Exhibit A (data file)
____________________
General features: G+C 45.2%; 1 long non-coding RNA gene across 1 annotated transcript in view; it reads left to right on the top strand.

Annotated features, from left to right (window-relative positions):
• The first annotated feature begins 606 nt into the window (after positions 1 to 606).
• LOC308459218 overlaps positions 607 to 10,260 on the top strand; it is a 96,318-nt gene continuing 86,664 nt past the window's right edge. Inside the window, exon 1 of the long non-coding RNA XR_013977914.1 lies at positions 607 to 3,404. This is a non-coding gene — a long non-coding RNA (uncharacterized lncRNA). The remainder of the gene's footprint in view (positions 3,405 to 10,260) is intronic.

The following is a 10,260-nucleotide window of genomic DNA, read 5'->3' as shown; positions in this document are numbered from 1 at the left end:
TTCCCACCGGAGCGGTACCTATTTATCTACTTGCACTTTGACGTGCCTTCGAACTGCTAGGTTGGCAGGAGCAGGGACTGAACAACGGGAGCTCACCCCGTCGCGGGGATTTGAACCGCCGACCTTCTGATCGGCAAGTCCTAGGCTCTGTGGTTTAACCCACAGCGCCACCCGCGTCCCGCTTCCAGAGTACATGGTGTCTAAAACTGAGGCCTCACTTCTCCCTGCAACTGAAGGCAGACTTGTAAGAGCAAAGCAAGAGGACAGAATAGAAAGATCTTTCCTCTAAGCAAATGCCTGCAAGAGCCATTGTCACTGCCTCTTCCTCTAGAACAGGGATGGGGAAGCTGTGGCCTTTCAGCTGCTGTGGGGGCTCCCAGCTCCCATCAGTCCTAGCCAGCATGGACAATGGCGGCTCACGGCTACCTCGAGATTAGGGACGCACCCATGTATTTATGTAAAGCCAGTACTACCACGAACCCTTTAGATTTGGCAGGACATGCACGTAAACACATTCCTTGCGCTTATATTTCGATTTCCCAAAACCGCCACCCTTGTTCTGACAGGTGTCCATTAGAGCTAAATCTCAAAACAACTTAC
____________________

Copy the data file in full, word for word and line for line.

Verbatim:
General features: G+C 45.2%; 1 long non-coding RNA gene across 1 annotated transcript in view; it reads left to right on the top strand.

Annotated features, from left to right (window-relative positions):
• The first annotated feature begins 606 nt into the window (after positions 1 to 606).
• LOC308459218 overlaps positions 607 to 10,260 on the top strand; it is a 96,318-nt gene continuing 86,664 nt past the window's right edge. Inside the window, exon 1 of the long non-coding RNA XR_013977914.1 lies at positions 607 to 3,404. This is a non-coding gene — a long non-coding RNA (uncharacterized lncRNA). The remainder of the gene's footprint in view (positions 3,405 to 10,260) is intronic.

The following is a 10,260-nucleotide window of genomic DNA, read 5'->3' as shown; positions in this document are numbered from 1 at the left end:
TTCCCACCGGAGCGGTACCTATTTATCTACTTGCACTTTGACGTGCCTTCGAACTGCTAGGTTGGCAGGAGCAGGGACTGAACAACGGGAGCTCACCCCGTCGCGGGGATTTGAACCGCCGACCTTCTGATCGGCAAGTCCTAGGCTCTGTGGTTTAACCCACAGCGCCACCCGCGTCCCGCTTCCAGAGTACATGGTGTCTAAAACTGAGGCCTCACTTCTCCCTGCAACTGAAGGCAGACTTGTAAGAGCAAAGCAAGAGGACAGAATAGAAAGATCTTTCCTCTAAGCAAATGCCTGCAAGAGCCATTGTCACTGCCTCTTCCTCTAGAACAGGGATGGGGAAGCTGTGGCCTTTCAGCTGCTGTGGGGGCTCCCAGCTCCCATCAGTCCTAGCCAGCATGGACAATGGCGGCTCACGGCTACCTCGAGATTAGGGACGCACCCATGTATTTATGTAAAGCCAGTACTACCACGAACCCTTTAGATTTGGCAGGACATGCACGTAAACACATTCCTTGCGCTTATATTTCGATTTCCCAAAACCGCCACCCTTGTTCTGACAGGTGTCCATTAGAGCTAAATCTCAAAACAACTTAC